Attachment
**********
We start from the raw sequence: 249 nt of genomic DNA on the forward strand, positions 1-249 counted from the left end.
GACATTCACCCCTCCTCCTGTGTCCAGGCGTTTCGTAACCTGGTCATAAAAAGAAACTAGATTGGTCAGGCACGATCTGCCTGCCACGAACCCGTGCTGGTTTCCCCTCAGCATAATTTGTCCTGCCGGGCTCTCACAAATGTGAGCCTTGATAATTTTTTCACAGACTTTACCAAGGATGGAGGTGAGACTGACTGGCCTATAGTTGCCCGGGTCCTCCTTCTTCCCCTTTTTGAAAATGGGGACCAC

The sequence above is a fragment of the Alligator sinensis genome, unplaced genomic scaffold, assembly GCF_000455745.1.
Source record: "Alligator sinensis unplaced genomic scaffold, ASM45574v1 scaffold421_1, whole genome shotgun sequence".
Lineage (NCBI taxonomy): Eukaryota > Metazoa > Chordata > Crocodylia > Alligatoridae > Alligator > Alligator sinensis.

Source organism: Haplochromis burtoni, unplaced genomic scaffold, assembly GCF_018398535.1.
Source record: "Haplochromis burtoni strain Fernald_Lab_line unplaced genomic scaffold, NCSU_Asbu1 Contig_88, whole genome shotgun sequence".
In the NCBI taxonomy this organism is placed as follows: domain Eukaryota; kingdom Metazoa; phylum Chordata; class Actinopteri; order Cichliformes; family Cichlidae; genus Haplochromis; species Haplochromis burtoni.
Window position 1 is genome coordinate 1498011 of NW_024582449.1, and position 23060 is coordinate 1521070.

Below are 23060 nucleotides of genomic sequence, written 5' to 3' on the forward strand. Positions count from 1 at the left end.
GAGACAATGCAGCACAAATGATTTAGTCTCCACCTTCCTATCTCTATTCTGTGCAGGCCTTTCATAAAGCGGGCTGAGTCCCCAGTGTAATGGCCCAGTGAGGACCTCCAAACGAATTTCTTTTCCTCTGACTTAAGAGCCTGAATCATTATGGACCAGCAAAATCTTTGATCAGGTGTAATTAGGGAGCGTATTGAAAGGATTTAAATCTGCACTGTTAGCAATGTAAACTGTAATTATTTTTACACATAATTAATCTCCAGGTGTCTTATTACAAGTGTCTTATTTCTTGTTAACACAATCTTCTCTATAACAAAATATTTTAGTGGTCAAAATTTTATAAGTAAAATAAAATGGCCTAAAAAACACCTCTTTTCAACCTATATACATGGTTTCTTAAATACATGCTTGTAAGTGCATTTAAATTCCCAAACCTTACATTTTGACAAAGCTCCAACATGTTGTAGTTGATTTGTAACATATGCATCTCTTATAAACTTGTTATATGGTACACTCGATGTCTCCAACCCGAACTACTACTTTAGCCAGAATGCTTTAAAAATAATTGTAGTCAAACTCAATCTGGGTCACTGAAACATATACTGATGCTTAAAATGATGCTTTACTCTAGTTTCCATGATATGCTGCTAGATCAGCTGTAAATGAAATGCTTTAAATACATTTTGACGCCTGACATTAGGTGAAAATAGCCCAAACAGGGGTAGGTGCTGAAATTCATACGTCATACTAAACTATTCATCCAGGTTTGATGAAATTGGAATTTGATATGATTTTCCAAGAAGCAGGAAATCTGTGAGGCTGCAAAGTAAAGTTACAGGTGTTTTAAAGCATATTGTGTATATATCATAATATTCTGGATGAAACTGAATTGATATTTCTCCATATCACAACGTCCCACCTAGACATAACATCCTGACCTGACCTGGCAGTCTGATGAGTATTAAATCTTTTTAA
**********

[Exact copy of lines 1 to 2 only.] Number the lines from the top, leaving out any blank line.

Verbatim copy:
We start from the raw sequence: 249 nt of genomic DNA on the forward strand, positions 1-249 counted from the left end.
GACATTCACCCCTCCTCCTGTGTCCAGGCGTTTCGTAACCTGGTCATAAAAAGAAACTAGATTGGTCAGGCACGATCTGCCTGCCACGAACCCGTGCTGGTTTCCCCTCAGCATAATTTGTCCTGCCGGGCTCTCACAAATGTGAGCCTTGATAATTTTTTCACAGACTTTACCAAGGATGGAGGTGAGACTGACTGGCCTATAGTTGCCCGGGTCCTCCTTCTTCCCCTTTTTGAAAATGGGGACCAC